Actually, we try to tell people, try to show them. The thing youre not understanding is that the language we are using is on multiple levels of being. Following the levels, the jumps, the spiraling thought, is initiatory and prepares for the manifesting of the achievements. You cannot manifest that which you are not, and you cannot become that which you desire to be if youre not willing to walk the Pattern.

    Quote Originally Posted by JDP View Post
    So this brings me back to my original point: empirical facts are one thing, speculations/theories/conjectures/beliefs are another thing.
    Actually, they are all facts - depending on the context/level of thought per each one. They say crystal-ball, we say iPhone. Same idea (speculations/theories/conjectures/beliefs), different manifestation/fact - equally valuable. Just because i know how to use a crystal-ball as well as an iPhone, and my dad doesnt, doesnt invalidate either of them, and just because he only believes in the phone, doesnt invalidate the crystal-ball. Different levels.

    Quote Originally Posted by JDP View Post
    Facts work independently of what one believes to be true or not. If the Stone/Elixir really exists, it should be achievable by anyone, independent of what he/she believes.
    It is achievable by anyone - when they do what is required. Everyone has the potential, but they limit themselves, due to their belief/non-belief.

    For the sake of this context: The non-believer can witness a transmutation, but the believer is the one that performed it.

    Understand, ofcourse, im not talking about belief, which is stagnant dogmatic BS - im talking about True, experienced, realized Spiritual relationship being manifested. If you cannot see or hear, then how can you read or interpret correctly?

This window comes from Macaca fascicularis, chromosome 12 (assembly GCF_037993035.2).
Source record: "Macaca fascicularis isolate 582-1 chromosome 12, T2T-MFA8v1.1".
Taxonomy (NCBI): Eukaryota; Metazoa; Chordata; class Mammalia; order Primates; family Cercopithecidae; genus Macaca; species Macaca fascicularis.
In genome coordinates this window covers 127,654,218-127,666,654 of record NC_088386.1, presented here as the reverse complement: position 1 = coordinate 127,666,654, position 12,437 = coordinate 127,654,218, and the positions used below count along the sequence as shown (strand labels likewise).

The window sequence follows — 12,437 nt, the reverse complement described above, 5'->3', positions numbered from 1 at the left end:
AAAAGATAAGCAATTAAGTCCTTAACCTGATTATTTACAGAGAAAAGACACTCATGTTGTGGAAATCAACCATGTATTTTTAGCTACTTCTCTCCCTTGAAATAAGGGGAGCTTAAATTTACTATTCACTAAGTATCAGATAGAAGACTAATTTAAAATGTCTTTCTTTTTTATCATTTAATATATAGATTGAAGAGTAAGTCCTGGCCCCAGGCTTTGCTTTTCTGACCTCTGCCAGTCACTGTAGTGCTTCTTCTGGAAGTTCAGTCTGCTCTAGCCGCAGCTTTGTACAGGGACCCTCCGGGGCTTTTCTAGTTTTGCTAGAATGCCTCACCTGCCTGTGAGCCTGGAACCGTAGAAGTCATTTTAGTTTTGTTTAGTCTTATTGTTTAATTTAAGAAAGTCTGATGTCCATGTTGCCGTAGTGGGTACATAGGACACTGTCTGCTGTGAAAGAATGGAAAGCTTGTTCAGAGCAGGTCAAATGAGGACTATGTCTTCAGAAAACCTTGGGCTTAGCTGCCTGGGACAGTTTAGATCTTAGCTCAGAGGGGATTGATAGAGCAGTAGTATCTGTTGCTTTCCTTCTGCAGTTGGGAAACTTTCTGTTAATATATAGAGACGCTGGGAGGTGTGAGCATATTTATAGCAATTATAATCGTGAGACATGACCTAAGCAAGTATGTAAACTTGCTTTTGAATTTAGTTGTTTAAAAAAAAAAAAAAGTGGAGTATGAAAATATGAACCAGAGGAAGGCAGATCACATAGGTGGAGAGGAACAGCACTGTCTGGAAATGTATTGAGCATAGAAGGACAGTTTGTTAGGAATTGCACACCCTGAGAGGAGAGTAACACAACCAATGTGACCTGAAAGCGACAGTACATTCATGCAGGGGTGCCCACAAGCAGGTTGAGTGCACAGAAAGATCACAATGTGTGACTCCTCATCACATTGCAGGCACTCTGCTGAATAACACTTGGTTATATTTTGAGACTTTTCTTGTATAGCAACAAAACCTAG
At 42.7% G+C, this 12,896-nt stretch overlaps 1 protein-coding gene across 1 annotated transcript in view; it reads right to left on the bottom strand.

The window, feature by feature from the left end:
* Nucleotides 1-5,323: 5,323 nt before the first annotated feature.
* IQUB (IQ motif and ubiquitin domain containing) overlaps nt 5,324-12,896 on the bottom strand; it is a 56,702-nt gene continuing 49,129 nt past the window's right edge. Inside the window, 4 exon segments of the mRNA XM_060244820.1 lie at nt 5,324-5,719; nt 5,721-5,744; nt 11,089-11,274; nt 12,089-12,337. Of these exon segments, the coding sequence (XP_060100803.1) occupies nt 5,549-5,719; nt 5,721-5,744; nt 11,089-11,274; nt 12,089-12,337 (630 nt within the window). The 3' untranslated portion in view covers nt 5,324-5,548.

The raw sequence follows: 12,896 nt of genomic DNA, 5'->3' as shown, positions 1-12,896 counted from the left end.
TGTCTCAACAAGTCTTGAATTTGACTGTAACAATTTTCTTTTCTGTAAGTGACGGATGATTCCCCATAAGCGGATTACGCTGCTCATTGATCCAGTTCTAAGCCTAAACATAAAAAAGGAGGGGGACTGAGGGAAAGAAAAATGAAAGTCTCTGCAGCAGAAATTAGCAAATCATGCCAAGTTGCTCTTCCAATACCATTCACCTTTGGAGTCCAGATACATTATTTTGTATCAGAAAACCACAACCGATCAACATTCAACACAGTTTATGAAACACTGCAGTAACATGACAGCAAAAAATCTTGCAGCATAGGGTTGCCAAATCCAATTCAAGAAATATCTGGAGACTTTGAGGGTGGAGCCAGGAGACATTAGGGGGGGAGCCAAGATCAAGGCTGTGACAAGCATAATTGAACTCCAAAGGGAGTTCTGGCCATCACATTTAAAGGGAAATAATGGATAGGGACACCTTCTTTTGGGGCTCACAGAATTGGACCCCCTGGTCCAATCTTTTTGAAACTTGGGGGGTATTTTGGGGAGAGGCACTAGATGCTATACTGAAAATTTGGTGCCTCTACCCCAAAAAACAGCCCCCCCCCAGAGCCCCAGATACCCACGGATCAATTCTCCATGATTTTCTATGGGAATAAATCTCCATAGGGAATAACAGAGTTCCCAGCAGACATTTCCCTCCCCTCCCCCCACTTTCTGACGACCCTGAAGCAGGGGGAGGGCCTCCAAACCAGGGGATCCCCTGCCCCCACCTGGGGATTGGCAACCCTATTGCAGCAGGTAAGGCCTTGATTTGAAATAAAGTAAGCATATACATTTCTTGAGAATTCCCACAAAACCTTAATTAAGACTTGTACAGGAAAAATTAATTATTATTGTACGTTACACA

Quote Originally Posted by JDP View Post
    Empirical facts are not subjective, they just "are". They exist whether you believe in them or not. They are just as real for a Franciscan monk in a medieval monastery as for a Sun-worshiper in an ancient temple. What they believe respectively is inconsequential to the empirical fact.
    Fact is, Spirit Is. Proof is in the consciousness and Order of all systems, living things, and creation itself. Two dimensional "scientists" that cannot tap into whats behind the veil, do not have the facts, only their beliefs about them.

    Alchemy, on any level (physical, mental, spiritual) is the Art of Life: of Transmutation/Transition/Transcendence Change/Ascension.


    __________________


    Markos,

    Well said.

    Alchemy is the Root and Fruit of all Arts and Sciences.





    ~Seth-Ra
    One fatal tree there stands of knowledge called, forbidden them to taste. Knowledge forbidden? Suspicious. Reasonless. And why should their Lord envy them that? Can it be sin to know? Can it be death? And do they stand by ignorance, is that their happy state, the proof of their obedience and their faith?

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    Quote Originally Posted by MarkostheGnostic View Post
    Facts work independently of what one believes to be true or not. If the Stone/Elixir really exists, it should be achievable by anyone, independent of what he/she believes. Empirical facts are not subjective, they just "are". They exist whether you believe in them or not.

    This is true of chemistry, NOT alchemy. Alchemy, just as the descriptions of the New Testament, as myth in general, are presented as historical events in space-time. The historical events, be they of 1st century Judeans or medieval alchemists, have their transformative power in symbols, which according to Jung (and I concur) are living psychic realities.